Happy Friday, folks. Just a heads up on what to expect from the blog this weekend -- I'm going to be out of town for a bit, so the updates will be less frequent. There will be a few today, probably two or three Saturday, and likely nothing Sunday unless some major news breaks. You can check out my Georgia content at Macon.com or Ledger-Enquirer.com over the weekend though.
With that said, here are today's links...
-- The AJC reports Knowshon Moreno will be ready to go for the Tennessee game next week.
-- Northside's Eric Fields, who is deciding between Clemson and Georgia, knows how to provide some bulletin board material.
-- Georgia Sports Blog has some interesting numbers regarding Matthew Stafford and Tim Tebow.
-- Get the Picture has some early thoughts on Tennessee. I'll save my comments for next week.
-- The Banner-Herald's Mark Weiszer blogs about A.J. Green's visit home.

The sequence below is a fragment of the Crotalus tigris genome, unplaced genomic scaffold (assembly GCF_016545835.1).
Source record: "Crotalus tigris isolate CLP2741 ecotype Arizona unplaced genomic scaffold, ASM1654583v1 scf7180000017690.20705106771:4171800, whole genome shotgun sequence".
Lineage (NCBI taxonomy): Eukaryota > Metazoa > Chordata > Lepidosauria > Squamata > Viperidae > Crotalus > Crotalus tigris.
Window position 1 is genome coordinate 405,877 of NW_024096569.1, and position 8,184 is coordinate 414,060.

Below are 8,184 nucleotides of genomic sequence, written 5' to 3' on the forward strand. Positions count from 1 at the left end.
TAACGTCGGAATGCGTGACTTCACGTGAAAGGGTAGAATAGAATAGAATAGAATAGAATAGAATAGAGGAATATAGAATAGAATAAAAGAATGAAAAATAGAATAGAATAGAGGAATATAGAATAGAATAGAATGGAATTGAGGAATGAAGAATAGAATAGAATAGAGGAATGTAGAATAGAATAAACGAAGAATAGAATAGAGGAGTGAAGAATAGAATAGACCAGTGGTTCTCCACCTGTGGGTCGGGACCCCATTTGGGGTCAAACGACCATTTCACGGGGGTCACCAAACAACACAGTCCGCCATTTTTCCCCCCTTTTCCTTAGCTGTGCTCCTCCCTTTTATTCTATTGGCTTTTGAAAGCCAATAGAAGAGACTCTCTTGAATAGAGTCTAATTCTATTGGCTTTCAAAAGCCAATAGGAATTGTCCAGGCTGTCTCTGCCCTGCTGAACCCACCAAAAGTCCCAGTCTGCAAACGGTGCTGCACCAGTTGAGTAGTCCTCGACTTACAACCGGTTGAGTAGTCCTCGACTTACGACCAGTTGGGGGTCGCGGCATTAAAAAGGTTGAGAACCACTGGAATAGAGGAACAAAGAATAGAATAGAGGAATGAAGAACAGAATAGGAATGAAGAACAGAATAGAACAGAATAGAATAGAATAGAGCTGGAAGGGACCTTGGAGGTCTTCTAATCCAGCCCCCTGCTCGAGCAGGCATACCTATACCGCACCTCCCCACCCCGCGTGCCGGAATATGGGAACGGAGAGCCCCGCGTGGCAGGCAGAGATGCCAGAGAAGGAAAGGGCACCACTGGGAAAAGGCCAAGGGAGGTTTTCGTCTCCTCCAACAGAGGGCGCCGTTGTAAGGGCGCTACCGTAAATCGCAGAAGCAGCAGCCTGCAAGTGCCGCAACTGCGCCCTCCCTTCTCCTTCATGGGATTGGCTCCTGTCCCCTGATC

-- Steve Spurrier doesn't exactly sound intimidated by Ole Miss's Greg Hardy.
-- The Red & Black has a story on a UGA tennis import.
-- The Lil Wayne blog at ESPN.com seems to be going well.
-- Since none of you probably care too much about Kansas City sports (and these days, I'm not sure even the people in KC care about them), I'll guess you probably don't read Joe Posnanski often, although you may remember him from his days as a columnist in Augusta.
In any case, he is one of the best writers in the country (I recently read his book on Buck O'Neil and it was fantastic), and he also keeps one heck of an entertaining blog (way better than this one). He recently posted his thoughts on what it's like covering sports when you have to write bad things about guys you really like.I figured I would post it here for you guys to read, too, as I think it's a very accurate depiction of what the life of a sports writer is like. I know it is easy to throw the media under the bus for being biased, but drawing that line of demarcation between being a good journalist and being a good person is not always an easy one. Hopefully Joe's post gives you a bit better understanding of why that is.